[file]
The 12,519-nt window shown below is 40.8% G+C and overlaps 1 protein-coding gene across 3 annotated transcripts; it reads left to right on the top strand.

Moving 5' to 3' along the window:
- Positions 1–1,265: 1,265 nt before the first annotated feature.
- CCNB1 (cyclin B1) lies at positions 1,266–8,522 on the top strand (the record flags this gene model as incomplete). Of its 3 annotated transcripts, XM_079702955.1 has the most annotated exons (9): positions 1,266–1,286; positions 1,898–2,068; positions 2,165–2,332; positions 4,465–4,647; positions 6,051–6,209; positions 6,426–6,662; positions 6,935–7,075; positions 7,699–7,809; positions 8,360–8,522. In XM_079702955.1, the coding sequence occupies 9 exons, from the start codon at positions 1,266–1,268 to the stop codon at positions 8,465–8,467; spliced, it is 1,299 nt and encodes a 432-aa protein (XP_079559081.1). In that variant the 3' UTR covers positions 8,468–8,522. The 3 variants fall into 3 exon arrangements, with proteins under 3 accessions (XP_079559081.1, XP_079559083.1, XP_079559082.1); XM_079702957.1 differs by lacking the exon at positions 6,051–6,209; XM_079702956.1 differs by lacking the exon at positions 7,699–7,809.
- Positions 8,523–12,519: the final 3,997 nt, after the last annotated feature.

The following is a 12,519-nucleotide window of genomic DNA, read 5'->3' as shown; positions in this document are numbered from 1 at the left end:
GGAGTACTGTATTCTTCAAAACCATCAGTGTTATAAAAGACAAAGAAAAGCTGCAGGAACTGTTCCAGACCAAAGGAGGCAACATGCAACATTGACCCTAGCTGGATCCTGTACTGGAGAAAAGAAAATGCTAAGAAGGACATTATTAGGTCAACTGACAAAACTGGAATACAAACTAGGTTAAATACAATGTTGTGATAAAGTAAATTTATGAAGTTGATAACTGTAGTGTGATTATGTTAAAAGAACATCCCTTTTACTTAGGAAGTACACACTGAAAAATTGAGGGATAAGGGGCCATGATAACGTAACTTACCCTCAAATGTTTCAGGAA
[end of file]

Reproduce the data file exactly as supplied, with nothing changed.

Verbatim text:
The 12,519-nt window shown below is 40.8% G+C and overlaps 1 protein-coding gene across 3 annotated transcripts; it reads left to right on the top strand.

Moving 5' to 3' along the window:
- Positions 1–1,265: 1,265 nt before the first annotated feature.
- CCNB1 (cyclin B1) lies at positions 1,266–8,522 on the top strand (the record flags this gene model as incomplete). Of its 3 annotated transcripts, XM_079702955.1 has the most annotated exons (9): positions 1,266–1,286; positions 1,898–2,068; positions 2,165–2,332; positions 4,465–4,647; positions 6,051–6,209; positions 6,426–6,662; positions 6,935–7,075; positions 7,699–7,809; positions 8,360–8,522. In XM_079702955.1, the coding sequence occupies 9 exons, from the start codon at positions 1,266–1,268 to the stop codon at positions 8,465–8,467; spliced, it is 1,299 nt and encodes a 432-aa protein (XP_079559081.1). In that variant the 3' UTR covers positions 8,468–8,522. The 3 variants fall into 3 exon arrangements, with proteins under 3 accessions (XP_079559081.1, XP_079559083.1, XP_079559082.1); XM_079702957.1 differs by lacking the exon at positions 6,051–6,209; XM_079702956.1 differs by lacking the exon at positions 7,699–7,809.
- Positions 8,523–12,519: the final 3,997 nt, after the last annotated feature.

The following is a 12,519-nucleotide window of genomic DNA, read 5'->3' as shown; positions in this document are numbered from 1 at the left end:
GGAGTACTGTATTCTTCAAAACCATCAGTGTTATAAAAGACAAAGAAAAGCTGCAGGAACTGTTCCAGACCAAAGGAGGCAACATGCAACATTGACCCTAGCTGGATCCTGTACTGGAGAAAAGAAAATGCTAAGAAGGACATTATTAGGTCAACTGACAAAACTGGAATACAAACTAGGTTAAATACAATGTTGTGATAAAGTAAATTTATGAAGTTGATAACTGTAGTGTGATTATGTTAAAAGAACATCCCTTTTACTTAGGAAGTACACACTGAAAAATTGAGGGATAAGGGGCCATGATAACGTAACTTACCCTCAAATGTTTCAGGAA